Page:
Botulinum toxin amazes cardiologists
Cardiologists have now also discovered a possible therapeutic use for the active ingredient known as wrinkle-smoothing botulinum toxin: for the suppression of atrial fibrillation after bypass operations. But there are still many question marks.
NOVOSIBIRSK. The cardiologists present were astonished by the research results of a group of Russian colleagues presented for the first time at the Heart Rhythm Society (HRS) congress in Boston in May 2015.
In a small, randomized, controlled pilot study, they had an unusual therapeutic approach - the intraoperative infiltration of botulinum toxin into the epicardial adipose tissue - the effects of which on atrial fibrillation after surgical myocardial revascularization had been tested - with astonishing success.
The group around the cardiologist Dr. Evgeny Pokushalov from Novosibirsk has now published her study results in the journal "Circulation: Arrhythmias and Electrophysiology" (Circ Arrhythm Electrophysiol 2015, online October 20).
For the study, 60 patients with indications for aortocoronary bypass surgery were recruited at two centers in Russia. All participants had previously had paroxysmal atrial fibrillation, which indicated an increased risk of postoperative development of atrial fibrillation as a result of cardiac surgery.
After randomization into two treatment groups, the patients were injected with either botulinum toxin or normal saline (placebo) into epicardial fat pads following the bypass operation. As is well known, botulinum toxin temporarily blocks the release of acetylcholine from synaptic vesicles and thus inhibits the cholinergic transmission of excitation by nerve cells.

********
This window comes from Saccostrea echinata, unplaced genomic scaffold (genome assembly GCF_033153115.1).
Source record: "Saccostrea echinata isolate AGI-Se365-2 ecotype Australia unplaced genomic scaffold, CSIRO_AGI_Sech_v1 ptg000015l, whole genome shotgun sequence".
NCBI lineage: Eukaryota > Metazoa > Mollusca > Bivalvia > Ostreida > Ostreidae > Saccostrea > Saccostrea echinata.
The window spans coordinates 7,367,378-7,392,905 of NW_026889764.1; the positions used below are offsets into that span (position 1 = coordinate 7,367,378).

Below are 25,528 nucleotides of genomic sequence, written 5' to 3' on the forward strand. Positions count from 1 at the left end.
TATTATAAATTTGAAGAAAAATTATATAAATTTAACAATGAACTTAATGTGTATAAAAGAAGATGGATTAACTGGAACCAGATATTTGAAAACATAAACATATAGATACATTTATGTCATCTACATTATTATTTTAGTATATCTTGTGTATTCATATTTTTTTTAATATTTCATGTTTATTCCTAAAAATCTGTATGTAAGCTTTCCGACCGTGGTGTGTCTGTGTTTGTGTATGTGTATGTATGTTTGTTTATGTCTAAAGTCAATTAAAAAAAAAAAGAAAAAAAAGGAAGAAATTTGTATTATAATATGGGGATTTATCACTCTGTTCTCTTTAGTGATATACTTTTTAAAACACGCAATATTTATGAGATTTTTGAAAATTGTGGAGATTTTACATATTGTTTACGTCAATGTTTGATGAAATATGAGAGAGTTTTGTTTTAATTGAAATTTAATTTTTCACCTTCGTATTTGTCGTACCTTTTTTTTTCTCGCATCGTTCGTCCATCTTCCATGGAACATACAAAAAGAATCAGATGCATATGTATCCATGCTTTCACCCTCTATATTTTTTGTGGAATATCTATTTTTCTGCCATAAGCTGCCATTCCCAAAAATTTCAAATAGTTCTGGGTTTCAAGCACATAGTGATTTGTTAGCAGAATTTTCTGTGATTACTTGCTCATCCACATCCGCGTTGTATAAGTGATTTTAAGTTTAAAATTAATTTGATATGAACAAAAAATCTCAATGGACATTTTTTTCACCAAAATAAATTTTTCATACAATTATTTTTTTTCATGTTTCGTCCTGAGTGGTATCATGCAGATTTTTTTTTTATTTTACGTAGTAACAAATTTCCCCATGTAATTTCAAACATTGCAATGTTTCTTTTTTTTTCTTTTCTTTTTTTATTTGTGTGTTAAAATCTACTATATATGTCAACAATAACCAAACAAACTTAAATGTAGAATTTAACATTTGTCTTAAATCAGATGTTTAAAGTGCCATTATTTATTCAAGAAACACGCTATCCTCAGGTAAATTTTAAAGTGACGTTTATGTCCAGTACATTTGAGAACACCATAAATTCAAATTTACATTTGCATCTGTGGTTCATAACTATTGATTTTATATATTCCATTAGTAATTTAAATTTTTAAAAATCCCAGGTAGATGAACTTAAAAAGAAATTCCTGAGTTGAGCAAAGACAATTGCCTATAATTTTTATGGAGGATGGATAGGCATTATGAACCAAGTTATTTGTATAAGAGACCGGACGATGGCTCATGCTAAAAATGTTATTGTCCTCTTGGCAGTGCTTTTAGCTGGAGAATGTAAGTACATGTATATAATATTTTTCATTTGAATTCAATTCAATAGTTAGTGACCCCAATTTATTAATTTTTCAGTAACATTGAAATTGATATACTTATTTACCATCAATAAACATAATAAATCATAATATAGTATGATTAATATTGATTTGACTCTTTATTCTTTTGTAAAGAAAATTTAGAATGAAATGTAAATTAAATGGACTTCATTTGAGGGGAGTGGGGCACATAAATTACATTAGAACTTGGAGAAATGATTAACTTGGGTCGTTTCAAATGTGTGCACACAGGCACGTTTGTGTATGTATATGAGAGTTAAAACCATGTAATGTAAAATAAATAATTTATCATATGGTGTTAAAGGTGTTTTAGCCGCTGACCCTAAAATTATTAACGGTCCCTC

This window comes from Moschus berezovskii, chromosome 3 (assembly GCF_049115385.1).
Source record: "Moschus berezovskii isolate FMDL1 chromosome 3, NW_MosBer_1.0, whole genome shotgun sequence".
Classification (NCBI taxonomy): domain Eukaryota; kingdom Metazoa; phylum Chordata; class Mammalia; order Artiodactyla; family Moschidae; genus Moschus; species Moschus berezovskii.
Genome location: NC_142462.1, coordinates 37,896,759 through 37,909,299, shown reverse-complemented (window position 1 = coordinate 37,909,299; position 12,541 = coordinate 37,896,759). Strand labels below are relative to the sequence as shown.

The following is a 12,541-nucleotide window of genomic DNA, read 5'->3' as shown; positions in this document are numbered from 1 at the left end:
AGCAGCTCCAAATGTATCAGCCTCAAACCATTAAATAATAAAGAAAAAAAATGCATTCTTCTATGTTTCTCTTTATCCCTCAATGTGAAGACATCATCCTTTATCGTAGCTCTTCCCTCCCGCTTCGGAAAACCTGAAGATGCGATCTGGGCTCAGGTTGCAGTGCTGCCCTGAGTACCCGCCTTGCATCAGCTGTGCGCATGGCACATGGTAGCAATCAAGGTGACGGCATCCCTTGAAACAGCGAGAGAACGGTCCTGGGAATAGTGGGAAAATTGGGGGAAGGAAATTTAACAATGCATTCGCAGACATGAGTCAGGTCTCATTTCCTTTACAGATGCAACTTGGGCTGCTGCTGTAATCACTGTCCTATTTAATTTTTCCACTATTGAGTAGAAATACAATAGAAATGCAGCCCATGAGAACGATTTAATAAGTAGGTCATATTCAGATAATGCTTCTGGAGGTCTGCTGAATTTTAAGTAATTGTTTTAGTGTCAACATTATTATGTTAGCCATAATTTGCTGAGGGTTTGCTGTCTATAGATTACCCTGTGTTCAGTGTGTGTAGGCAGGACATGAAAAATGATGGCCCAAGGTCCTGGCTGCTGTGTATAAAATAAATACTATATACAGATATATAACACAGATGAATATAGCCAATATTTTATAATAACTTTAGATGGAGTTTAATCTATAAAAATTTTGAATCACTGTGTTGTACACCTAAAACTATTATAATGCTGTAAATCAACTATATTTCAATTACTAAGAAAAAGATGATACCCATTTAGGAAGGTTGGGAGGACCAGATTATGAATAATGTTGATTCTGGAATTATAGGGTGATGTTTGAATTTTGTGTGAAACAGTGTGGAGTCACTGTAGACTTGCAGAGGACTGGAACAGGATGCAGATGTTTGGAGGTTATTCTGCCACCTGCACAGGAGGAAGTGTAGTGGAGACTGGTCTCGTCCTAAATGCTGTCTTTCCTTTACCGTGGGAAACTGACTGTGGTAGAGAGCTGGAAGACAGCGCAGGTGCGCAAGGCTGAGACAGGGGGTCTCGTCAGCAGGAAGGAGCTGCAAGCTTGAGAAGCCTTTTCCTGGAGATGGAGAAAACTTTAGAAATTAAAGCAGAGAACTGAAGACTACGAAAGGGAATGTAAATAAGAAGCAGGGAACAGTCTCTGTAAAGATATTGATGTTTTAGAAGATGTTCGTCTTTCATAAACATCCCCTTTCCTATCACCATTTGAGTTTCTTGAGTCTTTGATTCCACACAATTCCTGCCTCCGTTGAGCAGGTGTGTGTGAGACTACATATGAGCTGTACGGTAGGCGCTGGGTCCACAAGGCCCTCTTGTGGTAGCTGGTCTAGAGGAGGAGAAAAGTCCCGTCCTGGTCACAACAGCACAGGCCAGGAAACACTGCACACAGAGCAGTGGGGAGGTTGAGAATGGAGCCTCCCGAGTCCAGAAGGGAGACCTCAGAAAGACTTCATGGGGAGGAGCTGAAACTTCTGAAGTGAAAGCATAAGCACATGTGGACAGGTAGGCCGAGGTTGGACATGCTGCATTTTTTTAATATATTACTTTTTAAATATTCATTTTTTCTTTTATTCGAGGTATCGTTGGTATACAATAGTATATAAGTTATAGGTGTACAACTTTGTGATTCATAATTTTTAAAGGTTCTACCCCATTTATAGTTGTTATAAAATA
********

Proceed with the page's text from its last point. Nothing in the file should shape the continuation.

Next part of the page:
There were no complications from the injections. For continuous cardiac rhythm monitoring, all study participants received an implantable event recorder, the recordings of which were evaluated after 7, 14, 21 and 30 days as well as after 3.6, 9 and 12 months.
The results on the short-term effect of intraoperative injections within the first 30 days had already been published in the specialist journal JACC in August 2014. They largely meet expectations.
Postoperative atrial fibrillation was then recorded in two (7 percent) of 30 patients in the botulinum toxin group and nine (30 percent) of 30 patients in the control group - a significant difference in favor of toxin injection (p = 0.024).
A real surprise, however, are the effects that followed up until the end of the study. In this phase, the arrhythmia-suppressing effects of botulinum toxin should actually have declined according to the expectations of the study authors.
But surprisingly, she didn't: Between 30 days and the end of the study after 12 months, not a single patient developed atrial fibrillation in the botulinum toxin group, compared to seven (27 percent) of 30 patients in the control group (p = 0.002).
With this data, intraoperative botulinum toxin injection has not yet qualified as a treatment option to be included in the guidelines for protection against atrial arrhythmias in cardiac surgery. This requires confirmation of the positive results in larger studies, according to a statement by the American Heart Association (AHA) on the publication of the study.
The study authors also see it that way. If the clinical benefit is confirmed in further studies, the method, which is still to be classified as experimental, could also prove to be a possible option for heart valve surgery, which also often leads to atrial fibrillation.
The hope that percutaneous coronary intervention could improve the prognosis in stable CHD was not fulfilled in the largest study to date. However, a benefit could be shown.
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